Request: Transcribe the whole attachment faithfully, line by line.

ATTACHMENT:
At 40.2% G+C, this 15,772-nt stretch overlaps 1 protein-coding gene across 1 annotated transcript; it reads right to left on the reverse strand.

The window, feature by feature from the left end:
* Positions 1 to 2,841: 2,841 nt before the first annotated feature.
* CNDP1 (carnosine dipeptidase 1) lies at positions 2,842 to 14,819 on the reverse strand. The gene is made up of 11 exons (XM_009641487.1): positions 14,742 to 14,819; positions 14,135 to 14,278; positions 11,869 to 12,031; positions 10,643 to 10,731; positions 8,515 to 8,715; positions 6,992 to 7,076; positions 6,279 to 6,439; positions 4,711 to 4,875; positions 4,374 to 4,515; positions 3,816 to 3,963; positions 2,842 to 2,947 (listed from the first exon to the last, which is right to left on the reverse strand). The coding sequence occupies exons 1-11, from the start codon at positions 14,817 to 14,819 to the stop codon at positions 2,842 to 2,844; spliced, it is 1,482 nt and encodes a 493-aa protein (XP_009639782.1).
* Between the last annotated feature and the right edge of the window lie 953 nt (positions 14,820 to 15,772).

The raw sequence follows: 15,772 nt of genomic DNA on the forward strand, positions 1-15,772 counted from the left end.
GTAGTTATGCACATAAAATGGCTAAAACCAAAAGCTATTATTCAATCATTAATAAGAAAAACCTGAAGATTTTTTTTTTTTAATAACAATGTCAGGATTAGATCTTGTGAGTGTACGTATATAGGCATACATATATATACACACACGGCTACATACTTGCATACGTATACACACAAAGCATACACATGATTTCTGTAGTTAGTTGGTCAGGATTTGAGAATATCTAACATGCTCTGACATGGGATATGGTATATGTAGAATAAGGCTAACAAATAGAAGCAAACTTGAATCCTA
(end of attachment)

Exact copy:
At 40.2% G+C, this 15,772-nt stretch overlaps 1 protein-coding gene across 1 annotated transcript; it reads right to left on the reverse strand.

The window, feature by feature from the left end:
* Positions 1 to 2,841: 2,841 nt before the first annotated feature.
* CNDP1 (carnosine dipeptidase 1) lies at positions 2,842 to 14,819 on the reverse strand. The gene is made up of 11 exons (XM_009641487.1): positions 14,742 to 14,819; positions 14,135 to 14,278; positions 11,869 to 12,031; positions 10,643 to 10,731; positions 8,515 to 8,715; positions 6,992 to 7,076; positions 6,279 to 6,439; positions 4,711 to 4,875; positions 4,374 to 4,515; positions 3,816 to 3,963; positions 2,842 to 2,947 (listed from the first exon to the last, which is right to left on the reverse strand). The coding sequence occupies exons 1-11, from the start codon at positions 14,817 to 14,819 to the stop codon at positions 2,842 to 2,844; spliced, it is 1,482 nt and encodes a 493-aa protein (XP_009639782.1).
* Between the last annotated feature and the right edge of the window lie 953 nt (positions 14,820 to 15,772).

The raw sequence follows: 15,772 nt of genomic DNA on the forward strand, positions 1-15,772 counted from the left end.
GTAGTTATGCACATAAAATGGCTAAAACCAAAAGCTATTATTCAATCATTAATAAGAAAAACCTGAAGATTTTTTTTTTTTAATAACAATGTCAGGATTAGATCTTGTGAGTGTACGTATATAGGCATACATATATATACACACACGGCTACATACTTGCATACGTATACACACAAAGCATACACATGATTTCTGTAGTTAGTTGGTCAGGATTTGAGAATATCTAACATGCTCTGACATGGGATATGGTATATGTAGAATAAGGCTAACAAATAGAAGCAAACTTGAATCCTA